According to a report by the OECD (2014), Estonia is one of the few countries with the oldest and still ageing teacher population. The small number of young teachers in Estonian schools is a direct result of a lack of interest in the teaching profession among young people (Saks et al., 2016), which in turn may be the result of the low level of prestige of the profession in society (Õpetajaameti kuvand ja atraktiivsus, 2016; TALIS, 2014). This may lead to a situation where large numbers of retiring teachers are difficult to replace with new recruits, which may further worsen existing teacher shortages (OECD, 2014). Being aware of the factors that influence the choice of the teaching career provides a starting point for attracting new teachers and developing teacher education programmes that serve the needs of future teachers (Fray & Gore, 2018). In order to explore the attitude of students toward teaching profession, a study was conducted in 2014 (Saks et al., 2016) where 18–19-year-old students were questioned about their perceptions of teaching profession and whether they would pursue a career in teaching. The study revealed that students had a rather realistic albeit negative attitude towards teaching profession. They adequately estimated the work of teacher and noticed the problems and difficulties teachers had to face on a daily basis. Yet, students’ attitude towards the profession may not only be affected by what they see every day at school but also by the messages teachers themselves send about their work (Hutchinson & Johnson, 1994), their self-concept and self-evaluation (Judge & Bono, 2001), job satisfaction (Saks et al., 2016) and the general reputation of the job.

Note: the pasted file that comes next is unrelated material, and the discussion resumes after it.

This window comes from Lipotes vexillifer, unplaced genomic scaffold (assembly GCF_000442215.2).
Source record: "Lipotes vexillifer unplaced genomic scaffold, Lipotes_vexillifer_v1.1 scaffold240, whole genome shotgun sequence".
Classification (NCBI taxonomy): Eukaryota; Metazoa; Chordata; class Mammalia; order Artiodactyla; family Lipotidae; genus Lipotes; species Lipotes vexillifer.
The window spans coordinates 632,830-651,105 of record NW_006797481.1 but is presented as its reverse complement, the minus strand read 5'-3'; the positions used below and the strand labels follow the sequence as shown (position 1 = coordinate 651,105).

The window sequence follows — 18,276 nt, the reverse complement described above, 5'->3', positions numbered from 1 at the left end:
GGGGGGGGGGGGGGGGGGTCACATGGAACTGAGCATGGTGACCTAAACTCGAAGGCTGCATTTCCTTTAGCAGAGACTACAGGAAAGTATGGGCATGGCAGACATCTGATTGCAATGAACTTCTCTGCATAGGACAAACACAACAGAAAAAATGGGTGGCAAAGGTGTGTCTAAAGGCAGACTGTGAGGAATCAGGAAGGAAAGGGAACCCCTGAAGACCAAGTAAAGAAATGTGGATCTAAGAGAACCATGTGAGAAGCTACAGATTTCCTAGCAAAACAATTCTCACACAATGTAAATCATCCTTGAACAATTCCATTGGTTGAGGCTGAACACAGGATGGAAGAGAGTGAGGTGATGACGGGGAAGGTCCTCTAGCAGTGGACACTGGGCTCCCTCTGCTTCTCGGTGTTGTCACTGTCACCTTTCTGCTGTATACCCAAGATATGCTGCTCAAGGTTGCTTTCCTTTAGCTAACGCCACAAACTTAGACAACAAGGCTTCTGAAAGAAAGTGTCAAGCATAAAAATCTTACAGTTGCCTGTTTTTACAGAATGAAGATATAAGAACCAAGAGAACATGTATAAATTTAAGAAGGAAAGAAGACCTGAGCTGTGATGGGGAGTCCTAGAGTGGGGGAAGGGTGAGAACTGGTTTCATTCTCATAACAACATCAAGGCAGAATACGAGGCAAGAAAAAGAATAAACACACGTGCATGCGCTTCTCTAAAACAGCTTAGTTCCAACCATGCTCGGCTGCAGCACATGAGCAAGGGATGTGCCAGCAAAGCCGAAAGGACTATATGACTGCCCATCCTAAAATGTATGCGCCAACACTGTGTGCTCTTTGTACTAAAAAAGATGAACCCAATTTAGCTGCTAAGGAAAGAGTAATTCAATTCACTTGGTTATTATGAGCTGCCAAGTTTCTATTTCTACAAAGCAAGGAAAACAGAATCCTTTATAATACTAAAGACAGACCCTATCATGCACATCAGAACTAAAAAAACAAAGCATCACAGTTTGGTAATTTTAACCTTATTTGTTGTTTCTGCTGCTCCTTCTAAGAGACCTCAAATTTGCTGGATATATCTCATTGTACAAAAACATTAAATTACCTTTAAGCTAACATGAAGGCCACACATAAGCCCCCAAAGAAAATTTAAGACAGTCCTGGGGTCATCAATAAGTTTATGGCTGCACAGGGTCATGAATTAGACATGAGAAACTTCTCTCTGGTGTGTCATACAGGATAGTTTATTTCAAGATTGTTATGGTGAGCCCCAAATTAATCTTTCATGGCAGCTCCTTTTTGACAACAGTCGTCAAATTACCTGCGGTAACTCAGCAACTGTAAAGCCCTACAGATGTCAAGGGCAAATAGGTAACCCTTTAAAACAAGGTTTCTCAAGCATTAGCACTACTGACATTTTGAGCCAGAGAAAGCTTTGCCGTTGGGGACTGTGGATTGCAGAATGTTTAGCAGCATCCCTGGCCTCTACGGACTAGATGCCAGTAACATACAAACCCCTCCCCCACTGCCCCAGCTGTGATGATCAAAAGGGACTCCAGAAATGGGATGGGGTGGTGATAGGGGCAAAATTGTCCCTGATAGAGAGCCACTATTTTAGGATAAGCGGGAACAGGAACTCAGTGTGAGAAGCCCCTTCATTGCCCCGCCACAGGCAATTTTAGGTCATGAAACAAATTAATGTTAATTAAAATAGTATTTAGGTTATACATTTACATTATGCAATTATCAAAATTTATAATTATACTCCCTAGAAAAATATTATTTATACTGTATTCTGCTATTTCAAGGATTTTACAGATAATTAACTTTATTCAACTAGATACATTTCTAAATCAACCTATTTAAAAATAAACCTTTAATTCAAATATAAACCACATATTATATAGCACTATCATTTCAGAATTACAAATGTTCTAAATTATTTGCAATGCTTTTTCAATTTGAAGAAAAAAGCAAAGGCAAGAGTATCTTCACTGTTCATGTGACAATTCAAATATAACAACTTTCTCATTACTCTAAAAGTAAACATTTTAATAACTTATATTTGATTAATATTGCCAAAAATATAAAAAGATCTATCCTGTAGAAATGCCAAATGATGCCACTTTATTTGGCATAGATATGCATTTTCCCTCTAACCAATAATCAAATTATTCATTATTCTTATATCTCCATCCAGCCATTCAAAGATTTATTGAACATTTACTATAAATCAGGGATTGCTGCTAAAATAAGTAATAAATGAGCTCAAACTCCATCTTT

In order to obtain deeper understanding of the roots of student reluctance to enter teaching profession, a study was launched to explore the attitudes and mentality of teachers towards their work. Understanding teachers’ perceptions of their own profession and their motivations to do the job, enables us to adopt measures to communicate more positive messages and popularize the profession among young people.